How to Create a Form Prospects Actually Want to Fill Out

form

“It’s much easier to double your business by doubling your conversion rate than by doubling your traffic.”

— Jeffrey Eisenberg, CEO of BuyerLegends.com

Converting more prospects to leads from current web traffic might be as simple as taking a second look at your prospective client form. Having unclear instructions or asking for too much information can have detrimental effects on your bottom line. Take it from Expedia – they removed one optional data field from an online form and increased their profits by $12 million.

So, if you want to create a form that prospects actually want to fill out, you need to focus on several areas. The form itself needs to be designed correctly, the requested information needs to be limited, and you need to appeal to the needs of your prospects. Each one of these individually is important, but together, they create a form that will bring in the highest number of prospects with the most interest.

General guidelines for creating prospect forms

First and foremost, do not make the form complicated or in-depth. Prospect forms should ask for enough information to determine the quality of the lead, but not so much that prospects click the back button. If you ask for too much, they won’t give anything at all; however, if you don’t ask enough, you won’t obtain enough information to determine if they are a qualified lead.

According to HubSpot, “most recommend somewhere between three and seven fields” on a form to maximize credible conversions. So, what should you include? The basics – name and contact information – are a must, leaving you with one to five additional fields to portray value to the prospect and obtain quality lead information for your sales team.

In addition, use language appropriate for the industry and your prospects. For example, a technology company that supplies software to small businesses should not use highly technical terms. Even though they are a tech company, the small-business owners are not – use verbiage that they will understand.

Prospects need to see value – show it to them

Prospects have options – your competitors. They need to see the value in selecting you over the competition. The prospect form needs to show them the value.

Let’s take, for example, a furniture wholesaler supplying hotels. The average prospect’s problem is the need for furniture for their hotel. What additional information could you use? The number of hotel rooms, price of the rooms (luxury or budget), hotel décor and style, and geographic location are all possibilities.

These additional pieces of information are going to show the prospect your value. When they are filling out the form, they see you are taking into consideration the exact things they are concerned about. Step into your clients’ shoes and see what shows them value.

Layout and design

The prospect form will likely be one of the first interactions customers have with you, so this form needs to make a good impression.  Once you decide what information will be required for the form, you need to ensure the form is physically appealing and designed for usability.

  1. Should your form be colorful and contain logos or images? Yes, but don’t go overboard. Using your logo or an image – as well as using brand colors – increases brand awareness and makes for a visually appealing form.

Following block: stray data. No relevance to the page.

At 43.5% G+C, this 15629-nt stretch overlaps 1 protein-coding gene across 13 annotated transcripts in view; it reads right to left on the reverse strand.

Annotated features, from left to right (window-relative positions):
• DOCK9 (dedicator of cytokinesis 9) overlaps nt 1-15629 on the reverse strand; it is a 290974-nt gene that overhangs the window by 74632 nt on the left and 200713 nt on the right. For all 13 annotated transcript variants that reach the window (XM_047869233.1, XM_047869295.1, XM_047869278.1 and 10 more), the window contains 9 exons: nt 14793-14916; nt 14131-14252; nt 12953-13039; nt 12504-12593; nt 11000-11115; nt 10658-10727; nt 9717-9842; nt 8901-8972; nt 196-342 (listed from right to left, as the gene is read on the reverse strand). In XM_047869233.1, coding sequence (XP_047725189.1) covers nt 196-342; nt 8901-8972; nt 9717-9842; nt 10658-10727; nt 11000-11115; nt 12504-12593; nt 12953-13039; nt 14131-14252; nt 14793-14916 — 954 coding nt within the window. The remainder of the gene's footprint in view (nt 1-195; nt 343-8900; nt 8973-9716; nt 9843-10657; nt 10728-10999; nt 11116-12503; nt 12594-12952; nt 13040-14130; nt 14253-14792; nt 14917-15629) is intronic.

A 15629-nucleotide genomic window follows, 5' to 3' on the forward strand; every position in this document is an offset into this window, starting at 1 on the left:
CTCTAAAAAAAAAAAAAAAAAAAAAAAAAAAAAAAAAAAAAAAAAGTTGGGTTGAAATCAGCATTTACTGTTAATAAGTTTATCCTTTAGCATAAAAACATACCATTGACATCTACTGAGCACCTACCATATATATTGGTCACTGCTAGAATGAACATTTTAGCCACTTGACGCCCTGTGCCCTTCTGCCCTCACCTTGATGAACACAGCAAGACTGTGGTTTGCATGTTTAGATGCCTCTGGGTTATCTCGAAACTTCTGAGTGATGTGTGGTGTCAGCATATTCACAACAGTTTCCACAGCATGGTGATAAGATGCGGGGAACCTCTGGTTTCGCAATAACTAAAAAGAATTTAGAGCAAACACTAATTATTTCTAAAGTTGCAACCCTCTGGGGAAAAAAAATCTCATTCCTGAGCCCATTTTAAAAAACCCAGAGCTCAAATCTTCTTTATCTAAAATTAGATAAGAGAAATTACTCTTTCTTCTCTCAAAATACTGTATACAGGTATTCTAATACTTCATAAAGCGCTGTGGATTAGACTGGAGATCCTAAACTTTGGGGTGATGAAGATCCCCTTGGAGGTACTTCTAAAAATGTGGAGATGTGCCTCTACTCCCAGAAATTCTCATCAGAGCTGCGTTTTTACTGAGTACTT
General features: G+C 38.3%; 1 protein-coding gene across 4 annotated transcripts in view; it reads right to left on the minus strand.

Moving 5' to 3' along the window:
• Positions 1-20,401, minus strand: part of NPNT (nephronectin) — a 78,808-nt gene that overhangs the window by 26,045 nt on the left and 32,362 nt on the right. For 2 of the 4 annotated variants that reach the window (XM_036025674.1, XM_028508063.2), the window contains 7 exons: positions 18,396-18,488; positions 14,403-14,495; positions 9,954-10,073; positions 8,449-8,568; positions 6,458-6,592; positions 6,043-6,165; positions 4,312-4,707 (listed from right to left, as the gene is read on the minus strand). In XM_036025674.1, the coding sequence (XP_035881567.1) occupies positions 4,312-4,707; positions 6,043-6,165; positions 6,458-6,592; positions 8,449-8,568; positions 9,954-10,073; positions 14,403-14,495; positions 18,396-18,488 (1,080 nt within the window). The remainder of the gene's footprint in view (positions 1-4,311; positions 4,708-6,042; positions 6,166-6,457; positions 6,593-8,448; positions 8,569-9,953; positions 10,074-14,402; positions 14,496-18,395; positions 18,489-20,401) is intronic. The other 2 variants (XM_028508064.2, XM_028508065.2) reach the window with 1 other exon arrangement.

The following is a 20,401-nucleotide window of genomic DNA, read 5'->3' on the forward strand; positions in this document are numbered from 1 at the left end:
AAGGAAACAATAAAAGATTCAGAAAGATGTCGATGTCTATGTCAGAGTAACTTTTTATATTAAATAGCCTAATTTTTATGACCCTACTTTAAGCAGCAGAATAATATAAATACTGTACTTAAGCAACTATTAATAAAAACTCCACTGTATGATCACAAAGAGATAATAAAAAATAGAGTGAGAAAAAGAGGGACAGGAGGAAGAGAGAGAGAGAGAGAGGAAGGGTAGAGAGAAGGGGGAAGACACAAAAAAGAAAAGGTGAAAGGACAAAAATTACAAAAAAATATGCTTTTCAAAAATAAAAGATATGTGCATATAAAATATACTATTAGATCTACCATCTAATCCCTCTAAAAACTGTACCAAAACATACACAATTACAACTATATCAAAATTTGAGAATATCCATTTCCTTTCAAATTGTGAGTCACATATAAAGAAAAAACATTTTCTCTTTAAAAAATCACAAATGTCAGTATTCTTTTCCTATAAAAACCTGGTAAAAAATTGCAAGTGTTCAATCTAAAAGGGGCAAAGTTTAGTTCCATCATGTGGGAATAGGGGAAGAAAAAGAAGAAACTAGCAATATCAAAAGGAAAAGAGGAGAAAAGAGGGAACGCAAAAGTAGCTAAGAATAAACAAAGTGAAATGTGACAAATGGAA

2. Should you use radio buttons, drop-down menus, check boxes or a blank data field? Evaluate each field individually. Determine which style is typical or makes most sense. For example, most information forms use radio buttons for fixed options and blank data fields for “last name.” Follow the standards and consider your options for your customized fields.
  3. Do you require certain fields to be entered in a specific format? Your answer should be no. If you said yes, fix that. Not putting hyphens in your phone number should not cause an error. Putting your company name in all uppercase letters should not cause an error. The format of the information does not change the information – don’t push away prospects with nit-picky errors and requests.
  4. Is the form responsive? A responsive design is not a quick adjustment, but it’s worth it. Having to scroll up, down and side to side on a mobile device is confusing and time-consuming – and a prospect repellent. Some are pushing off switching to responsive, but that’s just delaying the inevitable. Get it out of the way and you won’t risk losing prospects because of it.

While the layout and design might seem like the least of your worries, it would be my first priority. The information requested and the value portrayed are both important, but those will just push the prospect closer. The layout and design, even when perfect, do not push prospects closer; instead, a bad layout and design can push prospects closer to that back button. Before you should focus on pulling prospects closer, you need to prevent prospects from being pushed back.

Finally, before putting the prospect form on your site, test it. Test it in-house and test it using outside sources. The last thing you want is to have a problematic or malfunctioning form on your site.

Prospects are the future customer of the business that portrays its value best. Don’t lose these prospects because of a sub-par form. Prove your value and increase conversion to leads by rethinking what information you require and simplifying the process.

How many prospects can you convert this week?



MultiView Team Expert Danielle Manley

Danielle Manley

Assistant Executive Editor



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